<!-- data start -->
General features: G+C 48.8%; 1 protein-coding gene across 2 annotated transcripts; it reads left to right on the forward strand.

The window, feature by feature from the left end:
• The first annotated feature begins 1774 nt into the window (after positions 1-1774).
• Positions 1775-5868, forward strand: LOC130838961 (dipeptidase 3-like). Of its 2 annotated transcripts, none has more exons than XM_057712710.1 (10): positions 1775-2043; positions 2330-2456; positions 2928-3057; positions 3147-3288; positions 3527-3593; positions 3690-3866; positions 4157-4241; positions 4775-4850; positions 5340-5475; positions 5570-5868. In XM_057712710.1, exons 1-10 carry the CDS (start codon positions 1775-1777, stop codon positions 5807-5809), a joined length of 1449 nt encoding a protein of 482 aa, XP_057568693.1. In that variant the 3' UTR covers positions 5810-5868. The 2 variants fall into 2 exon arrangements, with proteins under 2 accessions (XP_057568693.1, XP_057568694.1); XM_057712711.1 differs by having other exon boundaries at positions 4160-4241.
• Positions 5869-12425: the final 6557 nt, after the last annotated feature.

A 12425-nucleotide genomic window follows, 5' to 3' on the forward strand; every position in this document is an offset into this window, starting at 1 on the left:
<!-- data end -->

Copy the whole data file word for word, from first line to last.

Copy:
General features: G+C 48.8%; 1 protein-coding gene across 2 annotated transcripts; it reads left to right on the forward strand.

The window, feature by feature from the left end:
• The first annotated feature begins 1774 nt into the window (after positions 1-1774).
• Positions 1775-5868, forward strand: LOC130838961 (dipeptidase 3-like). Of its 2 annotated transcripts, none has more exons than XM_057712710.1 (10): positions 1775-2043; positions 2330-2456; positions 2928-3057; positions 3147-3288; positions 3527-3593; positions 3690-3866; positions 4157-4241; positions 4775-4850; positions 5340-5475; positions 5570-5868. In XM_057712710.1, exons 1-10 carry the CDS (start codon positions 1775-1777, stop codon positions 5807-5809), a joined length of 1449 nt encoding a protein of 482 aa, XP_057568693.1. In that variant the 3' UTR covers positions 5810-5868. The 2 variants fall into 2 exon arrangements, with proteins under 2 accessions (XP_057568693.1, XP_057568694.1); XM_057712711.1 differs by having other exon boundaries at positions 4160-4241.
• Positions 5869-12425: the final 6557 nt, after the last annotated feature.

A 12425-nucleotide genomic window follows, 5' to 3' on the forward strand; every position in this document is an offset into this window, starting at 1 on the left: